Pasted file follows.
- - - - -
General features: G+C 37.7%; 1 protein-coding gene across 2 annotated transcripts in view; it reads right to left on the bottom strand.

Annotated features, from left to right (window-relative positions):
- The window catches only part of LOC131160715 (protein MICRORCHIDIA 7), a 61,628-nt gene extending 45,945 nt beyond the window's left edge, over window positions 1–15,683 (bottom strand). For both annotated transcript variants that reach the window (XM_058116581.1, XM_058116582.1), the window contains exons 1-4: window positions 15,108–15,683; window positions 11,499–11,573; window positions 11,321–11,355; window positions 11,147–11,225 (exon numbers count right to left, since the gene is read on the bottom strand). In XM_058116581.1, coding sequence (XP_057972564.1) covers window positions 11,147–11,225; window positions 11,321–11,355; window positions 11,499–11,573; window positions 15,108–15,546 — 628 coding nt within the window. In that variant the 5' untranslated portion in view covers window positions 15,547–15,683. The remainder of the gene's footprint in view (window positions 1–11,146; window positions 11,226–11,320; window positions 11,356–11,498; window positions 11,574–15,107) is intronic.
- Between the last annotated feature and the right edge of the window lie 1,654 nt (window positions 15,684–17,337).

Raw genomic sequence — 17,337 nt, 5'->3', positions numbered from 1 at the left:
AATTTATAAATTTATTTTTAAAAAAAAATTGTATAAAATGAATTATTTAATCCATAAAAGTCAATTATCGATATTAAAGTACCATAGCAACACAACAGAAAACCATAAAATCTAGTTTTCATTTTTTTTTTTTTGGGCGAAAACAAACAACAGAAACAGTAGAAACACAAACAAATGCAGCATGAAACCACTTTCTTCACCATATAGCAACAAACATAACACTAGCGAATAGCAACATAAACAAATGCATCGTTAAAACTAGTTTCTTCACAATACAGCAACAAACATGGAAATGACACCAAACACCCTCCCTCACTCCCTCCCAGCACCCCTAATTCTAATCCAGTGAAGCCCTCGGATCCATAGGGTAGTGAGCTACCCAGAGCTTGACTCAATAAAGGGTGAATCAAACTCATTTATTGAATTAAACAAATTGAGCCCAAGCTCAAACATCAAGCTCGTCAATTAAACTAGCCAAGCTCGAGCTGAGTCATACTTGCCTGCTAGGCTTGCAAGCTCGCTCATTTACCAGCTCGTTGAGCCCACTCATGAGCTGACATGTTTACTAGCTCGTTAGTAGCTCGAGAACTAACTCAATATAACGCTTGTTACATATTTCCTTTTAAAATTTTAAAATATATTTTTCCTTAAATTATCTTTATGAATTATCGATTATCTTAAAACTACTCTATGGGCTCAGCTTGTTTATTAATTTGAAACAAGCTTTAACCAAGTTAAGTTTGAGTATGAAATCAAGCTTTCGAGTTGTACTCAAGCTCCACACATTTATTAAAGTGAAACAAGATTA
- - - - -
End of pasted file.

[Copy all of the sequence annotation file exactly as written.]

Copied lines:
General features: G+C 37.7%; 1 protein-coding gene across 2 annotated transcripts in view; it reads right to left on the bottom strand.

Annotated features, from left to right (window-relative positions):
- The window catches only part of LOC131160715 (protein MICRORCHIDIA 7), a 61,628-nt gene extending 45,945 nt beyond the window's left edge, over window positions 1–15,683 (bottom strand). For both annotated transcript variants that reach the window (XM_058116581.1, XM_058116582.1), the window contains exons 1-4: window positions 15,108–15,683; window positions 11,499–11,573; window positions 11,321–11,355; window positions 11,147–11,225 (exon numbers count right to left, since the gene is read on the bottom strand). In XM_058116581.1, coding sequence (XP_057972564.1) covers window positions 11,147–11,225; window positions 11,321–11,355; window positions 11,499–11,573; window positions 15,108–15,546 — 628 coding nt within the window. In that variant the 5' untranslated portion in view covers window positions 15,547–15,683. The remainder of the gene's footprint in view (window positions 1–11,146; window positions 11,226–11,320; window positions 11,356–11,498; window positions 11,574–15,107) is intronic.
- Between the last annotated feature and the right edge of the window lie 1,654 nt (window positions 15,684–17,337).

Raw genomic sequence — 17,337 nt, 5'->3', positions numbered from 1 at the left:
AATTTATAAATTTATTTTTAAAAAAAAATTGTATAAAATGAATTATTTAATCCATAAAAGTCAATTATCGATATTAAAGTACCATAGCAACACAACAGAAAACCATAAAATCTAGTTTTCATTTTTTTTTTTTTGGGCGAAAACAAACAACAGAAACAGTAGAAACACAAACAAATGCAGCATGAAACCACTTTCTTCACCATATAGCAACAAACATAACACTAGCGAATAGCAACATAAACAAATGCATCGTTAAAACTAGTTTCTTCACAATACAGCAACAAACATGGAAATGACACCAAACACCCTCCCTCACTCCCTCCCAGCACCCCTAATTCTAATCCAGTGAAGCCCTCGGATCCATAGGGTAGTGAGCTACCCAGAGCTTGACTCAATAAAGGGTGAATCAAACTCATTTATTGAATTAAACAAATTGAGCCCAAGCTCAAACATCAAGCTCGTCAATTAAACTAGCCAAGCTCGAGCTGAGTCATACTTGCCTGCTAGGCTTGCAAGCTCGCTCATTTACCAGCTCGTTGAGCCCACTCATGAGCTGACATGTTTACTAGCTCGTTAGTAGCTCGAGAACTAACTCAATATAACGCTTGTTACATATTTCCTTTTAAAATTTTAAAATATATTTTTCCTTAAATTATCTTTATGAATTATCGATTATCTTAAAACTACTCTATGGGCTCAGCTTGTTTATTAATTTGAAACAAGCTTTAACCAAGTTAAGTTTGAGTATGAAATCAAGCTTTCGAGTTGTACTCAAGCTCCACACATTTATTAAAGTGAAACAAGATTA